Pros: Lovely and highly original stories! Pretty good intros to the authors’ worlds
Cons: One story that rushed; now you’ll want to go pick up more books!
Rating: 4.5 out of 5
Review book courtesy of Penguin Group
The anthology Inked includes four tales of urban fantasy and paranormal romance that revolve around some rather unusual tattoos. The tattoos are used as a loose theme to tie together the stories, but this sort of book serves two main purposes: to introduce you to the works and worlds of these four authors, or to give you a chance to read about some of the small “extra” stories that take place between the authors’ other books.
Inked includes four short works, longer than stories and shorter than novels. The first, Karen Chance’s Skin Deep, finds a war mage trying to deal with a magical ward that has a mind of its own. It’s taken up residence on her skin in the seeming of a dragon tattoo, and it has no intention of leaving! The problem is, she really can’t spare the time and energy to deal with it. Her beloved is missing, and only she can find him. The story is funny, poignant, and gripping, and I immediately went and dropped several of Ms. Chance’s books on my wishlist.
Marjorie M. Liu’s Armor of Roses introduces us to the latest in a long line of demon hunters. She’s investigating a murder, but it seems to lead back to a case her grandmother worked long ago, and her own allies don’t want to tell her what’s going on. Liu’s story gives us a dark and unflinching look at a less well-explored part of World War II, and introduces us to a fascinating legacy.
Yasmine Galenorn’s Etched in Silver sets a half-human, half-fae investigator, Camille, on the trail of an extremely dangerous man. She discovers a surprising ally in her task, however, in the form of Trillian, one of a type of Fae few trust. As he sets out to help her, a strange connection seems to form between the two of them. I felt that this one rushed a bit, making it seem a little anticlimactic, but the story was quite interesting. Despite the complexity of Ms. Galenorn’s world, the story seemed to do a good job of making things easy to understand. So far I have only read a couple of the books in this series because they don’t seem to stand alone so well, and I’ve missed too many of them to want to go back and grab the whole series. I think if I’d happened into them near the beginning, however, I’d be following along with each new entry.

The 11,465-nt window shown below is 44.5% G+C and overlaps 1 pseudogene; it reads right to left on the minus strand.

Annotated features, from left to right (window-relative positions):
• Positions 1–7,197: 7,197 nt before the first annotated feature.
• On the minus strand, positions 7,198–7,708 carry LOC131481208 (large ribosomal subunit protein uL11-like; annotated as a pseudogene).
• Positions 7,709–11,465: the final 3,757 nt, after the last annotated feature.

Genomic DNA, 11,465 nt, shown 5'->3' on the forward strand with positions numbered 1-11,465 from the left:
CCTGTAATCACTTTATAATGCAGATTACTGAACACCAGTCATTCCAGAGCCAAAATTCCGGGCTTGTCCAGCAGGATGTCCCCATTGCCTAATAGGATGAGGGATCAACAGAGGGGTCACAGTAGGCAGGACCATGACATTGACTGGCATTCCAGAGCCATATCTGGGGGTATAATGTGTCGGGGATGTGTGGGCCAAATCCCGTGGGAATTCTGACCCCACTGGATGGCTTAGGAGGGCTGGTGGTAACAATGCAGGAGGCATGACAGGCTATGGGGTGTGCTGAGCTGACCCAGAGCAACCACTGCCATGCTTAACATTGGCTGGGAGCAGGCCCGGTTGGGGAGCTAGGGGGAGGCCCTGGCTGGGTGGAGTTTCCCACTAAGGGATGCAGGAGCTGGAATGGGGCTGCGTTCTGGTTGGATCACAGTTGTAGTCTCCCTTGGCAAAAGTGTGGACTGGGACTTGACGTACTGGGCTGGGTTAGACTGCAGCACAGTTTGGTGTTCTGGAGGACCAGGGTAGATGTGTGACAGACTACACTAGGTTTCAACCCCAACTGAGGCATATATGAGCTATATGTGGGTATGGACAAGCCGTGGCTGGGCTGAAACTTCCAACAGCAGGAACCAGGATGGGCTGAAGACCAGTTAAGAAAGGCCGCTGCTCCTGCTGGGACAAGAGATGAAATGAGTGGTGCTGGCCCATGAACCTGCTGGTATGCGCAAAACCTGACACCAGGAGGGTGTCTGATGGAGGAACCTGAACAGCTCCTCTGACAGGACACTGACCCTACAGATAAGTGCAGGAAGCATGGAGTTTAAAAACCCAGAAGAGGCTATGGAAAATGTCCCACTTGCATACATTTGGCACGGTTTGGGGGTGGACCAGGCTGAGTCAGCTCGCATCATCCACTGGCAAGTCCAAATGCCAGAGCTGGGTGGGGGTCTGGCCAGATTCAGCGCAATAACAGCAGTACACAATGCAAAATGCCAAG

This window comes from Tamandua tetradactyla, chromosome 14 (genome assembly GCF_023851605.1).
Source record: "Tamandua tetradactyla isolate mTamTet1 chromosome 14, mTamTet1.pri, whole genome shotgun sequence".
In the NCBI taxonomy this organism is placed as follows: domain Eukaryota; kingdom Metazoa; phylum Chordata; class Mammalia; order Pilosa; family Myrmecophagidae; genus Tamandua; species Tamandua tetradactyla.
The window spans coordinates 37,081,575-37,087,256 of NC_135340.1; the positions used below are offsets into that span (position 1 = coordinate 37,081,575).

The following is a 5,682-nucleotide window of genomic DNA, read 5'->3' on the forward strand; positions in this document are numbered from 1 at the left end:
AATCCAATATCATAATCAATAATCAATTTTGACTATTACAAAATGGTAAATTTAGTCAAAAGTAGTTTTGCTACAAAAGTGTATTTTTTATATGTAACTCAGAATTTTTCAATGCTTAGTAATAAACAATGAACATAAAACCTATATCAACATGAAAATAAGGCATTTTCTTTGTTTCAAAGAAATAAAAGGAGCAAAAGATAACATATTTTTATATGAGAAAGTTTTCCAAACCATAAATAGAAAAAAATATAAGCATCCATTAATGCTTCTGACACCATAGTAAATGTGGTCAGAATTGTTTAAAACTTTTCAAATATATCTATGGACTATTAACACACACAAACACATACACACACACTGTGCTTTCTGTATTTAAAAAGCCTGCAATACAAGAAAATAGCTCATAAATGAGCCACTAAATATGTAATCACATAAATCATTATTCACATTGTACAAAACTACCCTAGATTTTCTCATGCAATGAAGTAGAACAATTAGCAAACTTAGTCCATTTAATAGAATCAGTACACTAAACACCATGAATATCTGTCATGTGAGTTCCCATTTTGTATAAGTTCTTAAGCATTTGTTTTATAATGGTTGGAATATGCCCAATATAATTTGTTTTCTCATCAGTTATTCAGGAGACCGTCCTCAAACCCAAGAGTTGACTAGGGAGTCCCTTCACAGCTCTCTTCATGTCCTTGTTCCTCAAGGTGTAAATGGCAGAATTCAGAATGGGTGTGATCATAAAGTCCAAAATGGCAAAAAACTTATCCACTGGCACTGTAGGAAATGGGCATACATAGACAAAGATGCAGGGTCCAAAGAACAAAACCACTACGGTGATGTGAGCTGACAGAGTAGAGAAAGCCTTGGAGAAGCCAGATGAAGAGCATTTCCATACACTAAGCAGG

Eileen Wilks’s Human Nature takes FBI agent Lily Yu to Northern California to investigate the death of a werewolf. She’d better hurry, however, because there are plenty of people who don’t want her to investigate. The local sheriff hates shapeshifters, and has a perfect scapegoat in one of them already; he’d do anything to find an excuse to kill the young man. The leader of a “Humans First” group lives in the area, and his daughter claims that the deceased man fathered her child. And that’s only the beginning. Right now, she can’t even tell how the man was killed, let alone who, or what, might have done it. This tale presented a fascinating mystery, in a world that was presented fairly well and clearly despite the short length of the story. I love Lily as a character, and enjoyed watching the complex dance of were/human politics.
As introductions to authors’ worlds, these stories do a fantastic job. There might be a few minor confusions here and there, but it doesn’t take long to find your footing. The tales are fascinating, and I certainly had difficulty putting the book down. The mood ranges from fun to flirtatious, somber to horrific. There is adult material included, in terms of both explicit sex and dark subject matter (particularly in the part set in World War II). The stories do a surprising amount of justice to their premises and settings.
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